Are men abandoning God?
Religion is increasingly a woman's domain in America. Two-thirds of church and synagogue attendees are women, studies show, with young men fleeing the pews even faster. On any given weekend, 13 million more women than men will attend religious institutions.
Home is even worse. Moms are usually the ones talking about God around the dinner table. When the topic turns to faith, Dad is usually out to lunch.
What a shame. Fathers can find great inspiration in faith. For the last dozen years, I've traced the influence of the Bible through the Middle East and America, looking at how religious figures from the past are relevant to today's families. In Walking the Bible, I climbed Mount Ararat, crossed the Red Sea, and spent weeks traveling the route of the Exodus through the desert. In Where God Was Born, I continued that journey through the second half the Bible in Israel, Iraq, and Iran. In America's Prophet, I explored how the story of Moses has influenced Americans from the Liberty Bell, through the Statue of Liberty, through Cecil B. DeMille.
Two years ago this week I was struck by a life-threatening illness, and suddenly my travels took a more personal turn. What lessons of faith would I pass on to my three-year-old twin daughters? My new book, The Council of Dads, includes a Father's Four Lessons of Faith for my daughters:
1) Wrestle with God. In Genesis 32, Jacob wrestles with a messenger of God. The two come to a standstill, and the messenger leaves a mark on Jacob. The scar does not end up on Jacob's hand, nor on his head, his heart, or his eyes. Humans experience God, the text suggests, not by touching him, imagining him, feeling him, or seeing him. Jacob is scarred on his leg, for the essential way humans experience God is by walking with him. Forever after, Jacob is called "Israel," or one who wrestles with God. Don't be afraid of doubt. The true way to experience the divine is by struggling with it.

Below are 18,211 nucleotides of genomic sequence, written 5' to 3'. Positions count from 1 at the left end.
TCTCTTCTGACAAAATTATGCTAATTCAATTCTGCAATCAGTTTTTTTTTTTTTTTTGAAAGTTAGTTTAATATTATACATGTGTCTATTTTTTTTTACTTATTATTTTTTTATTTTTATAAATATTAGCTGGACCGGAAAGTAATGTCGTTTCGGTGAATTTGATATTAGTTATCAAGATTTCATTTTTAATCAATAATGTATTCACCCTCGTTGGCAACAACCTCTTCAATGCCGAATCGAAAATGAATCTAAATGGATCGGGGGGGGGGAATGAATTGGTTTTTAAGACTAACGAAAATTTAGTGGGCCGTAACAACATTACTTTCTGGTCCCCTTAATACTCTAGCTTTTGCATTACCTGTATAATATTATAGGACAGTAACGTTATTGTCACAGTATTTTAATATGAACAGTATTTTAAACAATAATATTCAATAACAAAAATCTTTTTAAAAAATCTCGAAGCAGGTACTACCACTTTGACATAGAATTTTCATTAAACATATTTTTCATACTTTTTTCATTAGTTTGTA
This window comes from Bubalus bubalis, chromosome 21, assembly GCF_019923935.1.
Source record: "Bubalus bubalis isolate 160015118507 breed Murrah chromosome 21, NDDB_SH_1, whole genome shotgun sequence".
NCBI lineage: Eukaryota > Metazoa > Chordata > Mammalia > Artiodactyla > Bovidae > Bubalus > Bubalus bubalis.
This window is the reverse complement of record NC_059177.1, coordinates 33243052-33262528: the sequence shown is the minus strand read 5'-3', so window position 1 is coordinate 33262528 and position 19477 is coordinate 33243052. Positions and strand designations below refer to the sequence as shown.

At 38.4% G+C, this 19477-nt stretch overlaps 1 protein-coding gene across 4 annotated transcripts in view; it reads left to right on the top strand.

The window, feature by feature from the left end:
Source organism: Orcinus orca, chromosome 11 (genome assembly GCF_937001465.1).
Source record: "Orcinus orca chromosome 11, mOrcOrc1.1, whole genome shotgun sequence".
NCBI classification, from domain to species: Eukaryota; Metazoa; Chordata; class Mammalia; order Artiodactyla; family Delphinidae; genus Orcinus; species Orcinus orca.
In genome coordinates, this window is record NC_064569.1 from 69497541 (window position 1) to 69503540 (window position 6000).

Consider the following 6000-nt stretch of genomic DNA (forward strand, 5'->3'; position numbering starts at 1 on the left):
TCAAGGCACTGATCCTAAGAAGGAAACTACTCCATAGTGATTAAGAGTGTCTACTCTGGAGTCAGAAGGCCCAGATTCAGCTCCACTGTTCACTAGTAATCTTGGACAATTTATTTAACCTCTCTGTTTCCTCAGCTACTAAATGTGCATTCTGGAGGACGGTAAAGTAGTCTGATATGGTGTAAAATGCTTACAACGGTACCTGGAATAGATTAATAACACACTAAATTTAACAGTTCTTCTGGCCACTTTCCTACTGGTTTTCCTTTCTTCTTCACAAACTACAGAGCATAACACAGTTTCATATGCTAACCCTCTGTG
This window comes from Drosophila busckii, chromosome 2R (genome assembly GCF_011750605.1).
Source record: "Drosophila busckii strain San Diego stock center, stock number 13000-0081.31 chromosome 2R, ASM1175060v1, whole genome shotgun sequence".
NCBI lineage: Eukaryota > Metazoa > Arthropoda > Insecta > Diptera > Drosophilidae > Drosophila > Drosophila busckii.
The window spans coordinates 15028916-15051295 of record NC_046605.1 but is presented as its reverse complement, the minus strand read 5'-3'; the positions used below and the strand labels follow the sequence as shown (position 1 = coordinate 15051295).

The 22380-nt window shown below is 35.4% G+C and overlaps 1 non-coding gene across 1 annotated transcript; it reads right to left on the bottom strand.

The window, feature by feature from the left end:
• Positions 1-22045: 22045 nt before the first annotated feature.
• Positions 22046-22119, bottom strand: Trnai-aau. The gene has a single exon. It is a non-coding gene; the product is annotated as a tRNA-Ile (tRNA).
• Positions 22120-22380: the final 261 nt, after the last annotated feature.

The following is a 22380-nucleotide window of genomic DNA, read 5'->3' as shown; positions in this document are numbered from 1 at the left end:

2) Befriend the stranger. There's a reason the Exodus story has inspired so many Americans. It's a narrative of hope: "This year we are slaves, but next year we can be free." History is not set in stone. It is not an immovable pyramid. The pyramid can be flipped. When you despair, when you hurt, when you fear, and especially when you encounter those feelings in others, remember the slaves who first groaned under bondage. You should read the Israelites' story and remember: there is a moral dimension to the universe. Right can prevail over might; justice can triumph over evil. Flip a few pyramids yourselves along the way. Overturn injustice. Befriend the stranger, for you, yourselves, were strangers once in a land with no hope.
3) Plunge into the waters. Moses became America's true founding father because he evangelized action; he justified risk. He gave ordinary people the courage to live with uncertainty. The visionaries who have been inspired by him -- Christopher Columbus, Benjamin Franklin, Harriet Tubman, Abraham Lincoln, Martin Luther King -- were not born to greatness. They became great by tapping into the anger and hope within themselves. Imagine your own promised land, girls; plunge into the waters, persevere through the dryness, and don't be surprised -- or saddened -- if you're stopped just short of your dream. Because the ultimate lesson of Moses' life is that the dream does not die with the dreamer, and the true destination in a narrative of hope is not this year at all, but next.
4) Be reunited with the ones you love. The Council of Dads tells the story of my "lost year" fighting cancer and the men I asked to be father figures to my daughters. Today I am cancer-free, and I learned a powerful lesson during that experience. The Liberty Bell has a quote from Moses on its side: "Proclaim Liberty throughout the world, unto all the inhabitants thereof." This line refers to a tradition whereby every seven years, farmers are obliged to give their fields a year of rest. Every 49 years the land gets an extra year of rest, during which all families are reunited, and all people reunited with the ones they love. That fiftieth year is called the jubilee year. That tradition perfectly captures my experience. My "lost year" was my jubilee year. I was needy. I was a stranger. I was reunited with the ones I love. Don't forget to slow down, girls. Reunite with the ones you love.
Take trips. Take chances. Take off.